2. The structure of claim 1 wherein the seal between each mold half and its respective block includes a fiat surface of the mold half opposing its respective block, a continuous groove in the block surrounding the recess of the block, and a continuous gasket seated in the recess and engaging the mold half flat surface, whereby relative shifting of each mold half with respect to its respective block may be had for aligning the mold halves and the required seals accomplished after the mold halves have been aligned.
3. In a mold, a replaceable mold half having a molding cavity which opens through one side of said mold half, a mold half carrying and cooling member for attachment to a mold half mounting member of a molding machine, said mold half carrying and cooling member being in the form of a fiat block having a recess in one face thereof, said mold half having a fiat second side remote from said one side and being in contact with said one face of said fiat block, said mold half carrying and cooling member having a continuous groove formed in said one face and extending around said recess, a gasket seated in said groove, said gasket being formed of an elastic material and having a height greater than the depth of said groove whereby said gasket projects out of said groove when released, bolt means loosely carried by said mold half carrying and cooling member releasably and adjustably clamping said mold half second side against said mold half carrying and cooling member one face with said gasket engaging said mold half second side and forming a seal therewith, the walls of said recess cooperating with said mold half second side in forming a coolant chamber whereby coolant in said coolant chamber may directly contact said mold half, said mold half carrying and cooling member having a coolant inlet and a coolant outlet for said recess.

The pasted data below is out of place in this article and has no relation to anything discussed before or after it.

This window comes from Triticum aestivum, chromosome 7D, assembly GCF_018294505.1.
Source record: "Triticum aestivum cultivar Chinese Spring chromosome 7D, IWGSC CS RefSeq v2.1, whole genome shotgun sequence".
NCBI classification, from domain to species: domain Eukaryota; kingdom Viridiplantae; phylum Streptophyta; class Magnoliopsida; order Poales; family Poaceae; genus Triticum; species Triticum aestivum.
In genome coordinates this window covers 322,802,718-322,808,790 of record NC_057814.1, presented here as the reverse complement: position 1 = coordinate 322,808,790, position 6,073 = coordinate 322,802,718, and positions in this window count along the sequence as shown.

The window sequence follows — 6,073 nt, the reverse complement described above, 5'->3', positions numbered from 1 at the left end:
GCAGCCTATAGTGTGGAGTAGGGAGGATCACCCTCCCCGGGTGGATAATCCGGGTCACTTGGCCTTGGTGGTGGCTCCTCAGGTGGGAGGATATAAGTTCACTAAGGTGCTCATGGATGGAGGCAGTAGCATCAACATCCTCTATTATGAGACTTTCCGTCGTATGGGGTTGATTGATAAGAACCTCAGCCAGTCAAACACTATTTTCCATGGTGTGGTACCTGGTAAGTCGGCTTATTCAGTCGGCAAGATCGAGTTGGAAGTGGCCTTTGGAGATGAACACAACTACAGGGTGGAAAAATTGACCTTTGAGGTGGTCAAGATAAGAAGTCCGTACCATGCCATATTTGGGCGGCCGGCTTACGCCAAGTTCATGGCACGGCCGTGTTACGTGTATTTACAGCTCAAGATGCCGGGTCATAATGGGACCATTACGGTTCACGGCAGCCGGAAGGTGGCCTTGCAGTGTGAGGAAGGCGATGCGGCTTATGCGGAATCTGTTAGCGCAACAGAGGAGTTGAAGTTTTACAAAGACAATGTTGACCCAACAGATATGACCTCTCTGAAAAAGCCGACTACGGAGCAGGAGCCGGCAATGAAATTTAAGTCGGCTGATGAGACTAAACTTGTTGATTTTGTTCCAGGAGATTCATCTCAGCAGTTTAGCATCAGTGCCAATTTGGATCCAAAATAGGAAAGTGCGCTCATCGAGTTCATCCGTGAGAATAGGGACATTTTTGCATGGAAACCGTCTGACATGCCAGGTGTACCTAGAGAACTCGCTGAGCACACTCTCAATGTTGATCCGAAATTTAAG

References Cited in the file of this patent UNITED STATES PATENTS 993,970 Droitcour May 30, 1911 1,290,105 Davenport Jan. 7, 1919 2,128,239 Ferngren Aug. 30, 1938 2,206,276 Chaplin July 2, 1940 2,440,321 Bacon Apr. 27, 1948 2,435,170 Wachs et a1. Jan. 27, 1948 2,451,992 Grotenhuis Oct. 19, 1948 2,515,093 Mills July 11, 1950 2,251,785 Dons et a1. Aug. 5, 1951 2,579,399 Ruekberg Dec. 18, 1951